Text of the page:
It was pretty hard to control, because we had no visual cue as to if an employee was supposed to be touching food contact or nonfood contact.  We ended up with different colored nitrile gloves that match our color coding - green for food contact, blue for non-food contact.  Now if someone is touching a FILTHY EQUIPMENT CONSOLE BUTTON with a green glove I know they didn't remove it and can properly shame them in front of their peers.   Also, it turns out the green gloves were textured, and employees looooove them now. 

 

I had some push back from purchasing because green gloves were slightly more expensive than blue gloves (And then someone from the other factory called me CRAZY, but that person was wrong, becuase our auditor loooved it just like the employees did) .  But not that expensive.  The alternative is only letting them wear gloves when touching food, which in my opinion is the best option.


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PetBone

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Posted 31 October 2014 - 04:43 PM

We only allow our employees to use food contact gloves when toughing food. 

 

That means if they're touching the mixer handle, or the equipment cart handle, they can't have on food contact gloves.   Tragically, they had been trained by our sister company's megac*** QA to "Always have gloves on in the production room", and were terrified to be in the room without gloves (even though they are touching a LOT of not food stuff!).  One started crying when he was telling me about her last visit.  A grown man.  They also claimed that the gloves were being used a PPE to protect against paper cuts, etc (to be fair, we do handle a lot of packaged product and that is an actual hazard / annoyance)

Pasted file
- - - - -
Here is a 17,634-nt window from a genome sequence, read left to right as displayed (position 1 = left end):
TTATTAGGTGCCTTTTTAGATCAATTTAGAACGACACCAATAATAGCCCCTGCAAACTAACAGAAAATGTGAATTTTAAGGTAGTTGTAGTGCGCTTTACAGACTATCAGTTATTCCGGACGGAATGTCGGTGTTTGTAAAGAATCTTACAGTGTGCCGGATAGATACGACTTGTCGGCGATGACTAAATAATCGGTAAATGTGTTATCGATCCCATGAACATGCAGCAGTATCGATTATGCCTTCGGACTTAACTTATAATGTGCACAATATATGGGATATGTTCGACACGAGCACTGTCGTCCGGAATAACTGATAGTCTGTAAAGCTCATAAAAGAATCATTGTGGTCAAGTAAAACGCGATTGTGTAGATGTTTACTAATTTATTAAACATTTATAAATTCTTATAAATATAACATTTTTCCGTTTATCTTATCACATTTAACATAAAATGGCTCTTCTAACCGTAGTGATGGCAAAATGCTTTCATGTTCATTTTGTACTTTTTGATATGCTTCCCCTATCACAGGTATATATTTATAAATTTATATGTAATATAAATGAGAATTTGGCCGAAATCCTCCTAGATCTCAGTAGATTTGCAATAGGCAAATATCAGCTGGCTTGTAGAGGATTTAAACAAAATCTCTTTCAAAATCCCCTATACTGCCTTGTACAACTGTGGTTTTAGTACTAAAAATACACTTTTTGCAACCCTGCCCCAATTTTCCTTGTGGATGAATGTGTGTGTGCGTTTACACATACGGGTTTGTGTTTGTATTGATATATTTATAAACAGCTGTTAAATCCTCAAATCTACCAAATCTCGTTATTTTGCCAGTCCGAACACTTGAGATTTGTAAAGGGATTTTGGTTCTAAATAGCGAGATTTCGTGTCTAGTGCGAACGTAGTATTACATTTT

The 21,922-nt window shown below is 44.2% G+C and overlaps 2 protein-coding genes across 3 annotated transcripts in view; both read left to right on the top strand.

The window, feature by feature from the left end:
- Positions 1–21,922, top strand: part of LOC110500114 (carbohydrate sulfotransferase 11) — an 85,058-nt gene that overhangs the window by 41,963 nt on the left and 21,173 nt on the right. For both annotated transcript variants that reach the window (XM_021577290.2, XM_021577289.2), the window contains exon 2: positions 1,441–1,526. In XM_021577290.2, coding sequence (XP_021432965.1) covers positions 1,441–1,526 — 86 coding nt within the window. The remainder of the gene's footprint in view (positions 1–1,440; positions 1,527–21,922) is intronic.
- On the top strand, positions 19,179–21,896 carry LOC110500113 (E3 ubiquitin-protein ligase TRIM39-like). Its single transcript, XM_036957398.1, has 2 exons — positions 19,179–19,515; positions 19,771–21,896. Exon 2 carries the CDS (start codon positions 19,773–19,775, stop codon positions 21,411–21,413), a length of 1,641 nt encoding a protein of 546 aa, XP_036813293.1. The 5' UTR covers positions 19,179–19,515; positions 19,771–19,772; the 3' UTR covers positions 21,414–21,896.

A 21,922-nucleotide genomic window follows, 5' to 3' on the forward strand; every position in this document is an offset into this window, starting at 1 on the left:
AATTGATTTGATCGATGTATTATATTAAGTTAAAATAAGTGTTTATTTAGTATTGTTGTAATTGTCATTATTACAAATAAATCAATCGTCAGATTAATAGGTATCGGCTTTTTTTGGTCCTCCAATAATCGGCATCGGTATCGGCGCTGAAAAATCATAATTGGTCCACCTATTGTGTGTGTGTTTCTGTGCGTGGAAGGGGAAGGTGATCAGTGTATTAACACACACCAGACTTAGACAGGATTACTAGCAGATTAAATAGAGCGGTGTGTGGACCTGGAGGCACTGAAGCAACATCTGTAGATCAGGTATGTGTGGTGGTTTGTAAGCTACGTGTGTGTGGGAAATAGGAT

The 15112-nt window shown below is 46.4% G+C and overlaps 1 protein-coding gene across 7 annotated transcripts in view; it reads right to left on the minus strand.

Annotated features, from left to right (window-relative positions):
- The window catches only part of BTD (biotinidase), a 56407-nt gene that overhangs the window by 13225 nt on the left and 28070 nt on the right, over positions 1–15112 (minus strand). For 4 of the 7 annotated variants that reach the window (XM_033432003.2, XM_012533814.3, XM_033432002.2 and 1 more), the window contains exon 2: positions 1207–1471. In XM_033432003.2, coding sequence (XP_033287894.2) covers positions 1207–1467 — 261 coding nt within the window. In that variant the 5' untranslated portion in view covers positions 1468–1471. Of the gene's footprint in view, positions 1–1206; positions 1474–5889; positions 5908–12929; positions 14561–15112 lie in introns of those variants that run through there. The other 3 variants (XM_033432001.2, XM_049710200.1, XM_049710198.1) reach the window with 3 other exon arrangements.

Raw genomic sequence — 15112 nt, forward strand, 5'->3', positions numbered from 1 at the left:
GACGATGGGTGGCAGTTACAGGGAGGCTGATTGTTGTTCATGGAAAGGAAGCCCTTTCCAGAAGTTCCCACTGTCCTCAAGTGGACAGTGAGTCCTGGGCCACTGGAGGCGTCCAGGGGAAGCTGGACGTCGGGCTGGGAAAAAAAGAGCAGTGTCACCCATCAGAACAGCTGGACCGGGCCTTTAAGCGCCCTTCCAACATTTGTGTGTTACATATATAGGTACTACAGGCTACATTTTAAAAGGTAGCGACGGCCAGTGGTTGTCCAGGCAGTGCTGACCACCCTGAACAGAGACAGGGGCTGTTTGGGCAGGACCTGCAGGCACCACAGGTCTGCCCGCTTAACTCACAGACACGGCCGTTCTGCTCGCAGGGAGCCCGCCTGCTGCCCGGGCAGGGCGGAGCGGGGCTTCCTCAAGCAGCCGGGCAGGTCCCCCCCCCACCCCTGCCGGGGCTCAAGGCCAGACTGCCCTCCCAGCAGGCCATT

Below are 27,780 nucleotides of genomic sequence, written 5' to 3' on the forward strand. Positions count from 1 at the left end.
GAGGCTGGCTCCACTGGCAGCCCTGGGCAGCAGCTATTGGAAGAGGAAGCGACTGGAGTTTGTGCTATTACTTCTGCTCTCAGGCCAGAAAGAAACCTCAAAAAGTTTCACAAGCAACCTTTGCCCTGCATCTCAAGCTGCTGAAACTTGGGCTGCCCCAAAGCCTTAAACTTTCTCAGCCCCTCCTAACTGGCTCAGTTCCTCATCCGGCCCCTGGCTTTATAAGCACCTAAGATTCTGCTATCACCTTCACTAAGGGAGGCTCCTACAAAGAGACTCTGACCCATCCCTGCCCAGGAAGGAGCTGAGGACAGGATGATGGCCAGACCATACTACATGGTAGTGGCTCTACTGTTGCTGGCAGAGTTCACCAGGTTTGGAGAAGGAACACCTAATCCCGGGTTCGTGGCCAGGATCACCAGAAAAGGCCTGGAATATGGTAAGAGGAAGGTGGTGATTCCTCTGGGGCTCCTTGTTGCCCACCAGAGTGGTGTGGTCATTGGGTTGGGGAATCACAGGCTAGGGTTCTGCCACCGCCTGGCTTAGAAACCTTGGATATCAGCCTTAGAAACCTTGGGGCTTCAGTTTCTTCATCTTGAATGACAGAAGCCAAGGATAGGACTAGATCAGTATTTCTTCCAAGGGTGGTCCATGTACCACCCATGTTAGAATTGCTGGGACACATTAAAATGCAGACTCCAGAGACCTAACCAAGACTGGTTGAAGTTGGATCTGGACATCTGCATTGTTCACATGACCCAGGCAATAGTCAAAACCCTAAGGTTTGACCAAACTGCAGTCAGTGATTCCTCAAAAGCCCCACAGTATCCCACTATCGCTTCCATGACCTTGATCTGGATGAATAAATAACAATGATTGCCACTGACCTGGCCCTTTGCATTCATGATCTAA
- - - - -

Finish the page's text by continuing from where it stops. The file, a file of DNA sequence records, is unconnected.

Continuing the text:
It was pretty hard to control, because we had no visual cue as to if an employee was supposed to be touching food contact or nonfood contact.  We ended up with different colored nitrile gloves that match our color coding - green for food contact, blue for non-food contact.  Now if someone is touching a FILTHY EQUIPMENT CONSOLE BUTTON with a green glove I know they didn't remove it and can properly shame them in front of their peers.   Also, it turns out the green gloves were textured, and employees looooove them now. 

 

I had some push back from purchasing because green gloves were slightly more expensive than blue gloves (And then someone from the other factory called me CRAZY, but that person was wrong, becuase our auditor loooved it just like the employees did) .  But not that expensive.  The alternative is only letting them wear gloves when touching food, which in my opinion is the best option.

 

I actually really like this idea of dealing with this concern. As another one of our issues is the fact that we do not have too many hand washing stations conveniently located to work stations. As long as the glove is not ripped, we would then be able to remove 1 set of gloves, sanitize hands and place a new set of gloves on of a different color.



RG3

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Posted 31 October 2014 - 11:39 PM

Yes, Magenta different color coded gloves is something we had to revert to as well. Since the maintenance personnel have an outside shop (for heavy maintenance such as grinding, welding), they would work outside with those gloves get a call to work on something inside the processing. Problem is I would always see at least one particular maintenance person walk into any given production room with torn nitrile gloves "ready to work".

 

Besides maintenance having their own tool box for outside work, the swarf mat before entering, they also had their own colored gloves for working outside. So much control since they do have access to every possible area of the plant including processing. Our highest risk of cross contamination/foreign material.

 

Believe me if we could wash down, scrub down, decontam, fumigate, sterilize, vacuum seal maintenance I would.



CMHeywood

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Posted 05 November 2014 - 09:14 PM

Gloves can get as dirty and contaminated as your hand.  Doing adequate risk analysis and risk control will determine when you need to change gloves.

If someone handles food and then uses a pen, the pen is now possibly contaminated with food.  Whoever uses the pen next could then pick up the food and transfer it to somewhere else.